I’ll set the scene; I was having a bad day, came home from work and all I wanted to do was crawl into bed, all my son wanted was to play, not with his toys only with me, I needed a break, I’d had it.
Now in my house we have a no TV rule when Riley’s awake as everything you read tells you it’s bad and it does distracts him so. I’ve trained my husband well on this matter and he cooperates.
So Riley doesn’t see much TV, only if he’s with his grandparents or at the bank where they them up on all the walls. Hence because he doesn’t see it very often it tends to mesmerise him when it’s on.
So I was cranky and stuffed, angry at the world I turned on the TV and let Riley watch Dora the explorer and of cause he loved it, flashing lights, colour, a singing little senorita – he bounced up and down and ‘talked’ back to the TV. I let the Dora watching go on for about an hour while I sat down and had a cup of tea and a rest on the couch.
Now you can’t tell me that an hour of Dora is going to destroy my son’s brain. I can see the connection between too much TV and learning and behavioral problems. As a parent you get so much ‘don’t do this’ ‘don’t do that’ bull crap shoved down your throat. I mean kids shows where created to teach, right? If you pick the correct ones. Although I noticed that Dora teaches kids to play with wild animals and go run amuck in a forest without parental supervision, but I think I’m being to adult with my interpretation there. I think if I was to go and have a bottle of wine I’d be screaming Swiper no swiping! At the TV myself.
Now I know nothing compares to the parent teaching and playing, but if every now and then when I’m not coping and he’s in a super foul mood, if I have to put on Dora on to catch a break, I don’t think anyone can be mad at me.
Dora dora dora the explorer!
Boots, that super cool exploradora!
Need your help!
Grab your backpacks!
Children Learn What They Live, By Dorothy Law Nolte, Ph.D.
If children live with criticism, they learn to condemn.
If children live with hostility, they learn to fight.
If children with fear, they learn to be apprehensive.
If children live with pity, they learn to feel sorry for themselves.
If children live with ridicule, they learn to feel shy.
If children live with jealousy, they learn to feel envy.
If children live with shame, they learn to feel guilty.
If children live with encouragement, they learn confidence.
If children live with tolerance, they learn patience.
If children live with praise, they learn appreciation.
If children live with acceptance, they learn to love.
If children live with approval, they learn to like themselves.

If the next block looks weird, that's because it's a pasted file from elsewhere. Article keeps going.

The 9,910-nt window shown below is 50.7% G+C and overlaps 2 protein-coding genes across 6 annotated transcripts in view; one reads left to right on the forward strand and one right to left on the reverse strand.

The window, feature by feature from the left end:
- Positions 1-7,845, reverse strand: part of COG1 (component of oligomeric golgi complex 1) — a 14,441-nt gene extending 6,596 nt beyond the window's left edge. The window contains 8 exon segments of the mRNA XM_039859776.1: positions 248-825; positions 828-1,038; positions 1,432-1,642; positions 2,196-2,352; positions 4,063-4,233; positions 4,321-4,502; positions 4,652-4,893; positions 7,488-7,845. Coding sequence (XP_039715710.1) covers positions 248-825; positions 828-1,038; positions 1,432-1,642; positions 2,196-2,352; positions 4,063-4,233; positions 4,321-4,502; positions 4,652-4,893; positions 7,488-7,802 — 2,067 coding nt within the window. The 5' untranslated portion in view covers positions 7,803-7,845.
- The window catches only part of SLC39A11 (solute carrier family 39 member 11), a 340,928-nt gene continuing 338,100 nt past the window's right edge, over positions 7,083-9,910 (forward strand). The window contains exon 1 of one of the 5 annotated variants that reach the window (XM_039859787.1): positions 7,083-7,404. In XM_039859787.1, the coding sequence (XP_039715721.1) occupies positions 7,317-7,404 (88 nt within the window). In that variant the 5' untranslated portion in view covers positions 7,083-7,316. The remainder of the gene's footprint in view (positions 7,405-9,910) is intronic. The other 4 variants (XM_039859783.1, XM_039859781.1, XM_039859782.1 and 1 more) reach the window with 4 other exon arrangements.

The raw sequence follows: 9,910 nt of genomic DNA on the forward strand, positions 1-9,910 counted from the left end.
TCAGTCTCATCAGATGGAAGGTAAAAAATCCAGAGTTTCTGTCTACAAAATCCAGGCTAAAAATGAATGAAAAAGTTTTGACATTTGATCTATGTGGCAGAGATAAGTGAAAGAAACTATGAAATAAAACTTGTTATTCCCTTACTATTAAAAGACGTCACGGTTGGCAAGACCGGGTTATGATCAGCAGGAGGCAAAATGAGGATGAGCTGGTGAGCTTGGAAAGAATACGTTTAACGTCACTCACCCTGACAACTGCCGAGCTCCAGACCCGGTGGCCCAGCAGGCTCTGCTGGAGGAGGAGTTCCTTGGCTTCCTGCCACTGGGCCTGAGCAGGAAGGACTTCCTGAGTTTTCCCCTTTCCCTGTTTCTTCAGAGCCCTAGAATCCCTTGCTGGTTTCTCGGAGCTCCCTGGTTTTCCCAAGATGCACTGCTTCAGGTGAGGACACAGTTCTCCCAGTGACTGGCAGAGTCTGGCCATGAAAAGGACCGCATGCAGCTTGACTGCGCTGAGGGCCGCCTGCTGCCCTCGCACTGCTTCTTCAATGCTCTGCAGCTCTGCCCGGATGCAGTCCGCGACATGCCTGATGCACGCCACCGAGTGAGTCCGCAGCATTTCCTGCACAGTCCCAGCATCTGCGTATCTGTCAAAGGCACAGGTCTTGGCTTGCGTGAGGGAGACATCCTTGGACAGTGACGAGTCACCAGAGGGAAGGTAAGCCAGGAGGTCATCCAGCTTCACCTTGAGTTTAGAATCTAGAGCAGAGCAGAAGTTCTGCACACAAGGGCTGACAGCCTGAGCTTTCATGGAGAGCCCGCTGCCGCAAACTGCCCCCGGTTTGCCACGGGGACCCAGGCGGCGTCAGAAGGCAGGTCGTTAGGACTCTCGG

If children live with recognition, they learn it is good to have a goal.
If children live with sharing, they learn generosity.
If children live with honesty, they learn truthfulness.
If children live with fairness, they learn justice.
If children live with kindness and consideration, they learn respect.
If children live with security, they learn to have faith in themselves and in those about them.
If children live with friendliness, they learn the world is a nice place in which to live.
Before my son was born, when we were doing our parenting classes at the John Hunter Hospital, this (the above) was given as a handout to all expectant parents, I really liked it and it stuck with me, so I thought I would share it with you all.
Dorothy Law Nolte was an American writer, she wrote a column in a newspaper about raising children and she was family counselor who was born in 1924 and died in 2005. – also I’d just like to point out that she wrote this in 1972!
This is my son, he is my only ONE, an only child he be.
He is my heart and soul, he makes me whole, and he sets my sprit free
Also he is the sole focus of this photograph – so I think I can get away with using this image I took of my beautiful boy the other day in a challenge called ONE, right!?.
I’m really not coping
Feels as if I’m hardly floating
I need a roping
To pull me back to shore
I ducked up the street to grab a few groceries while my hubby was on his lunch break so I could leave my son at home. I’ve decided I’d prefer to take him, I feel rather lonely walking around the super market without his smiling face looking back at me and at least when my sons with me I can talk out loud without looking strange, because people just think I’m talking to him.
I find it hard to relax when I have things to do, house work, feed the kiddlet, play with the kiddlet, more house work, paid job work. I feel guilty sitting down reading when there are things to be done and there is always ALWAYS things to be done. All I want for Christmas is a sleep-in and a relaxing day reading preferably by a nice pool – is that too much to ask?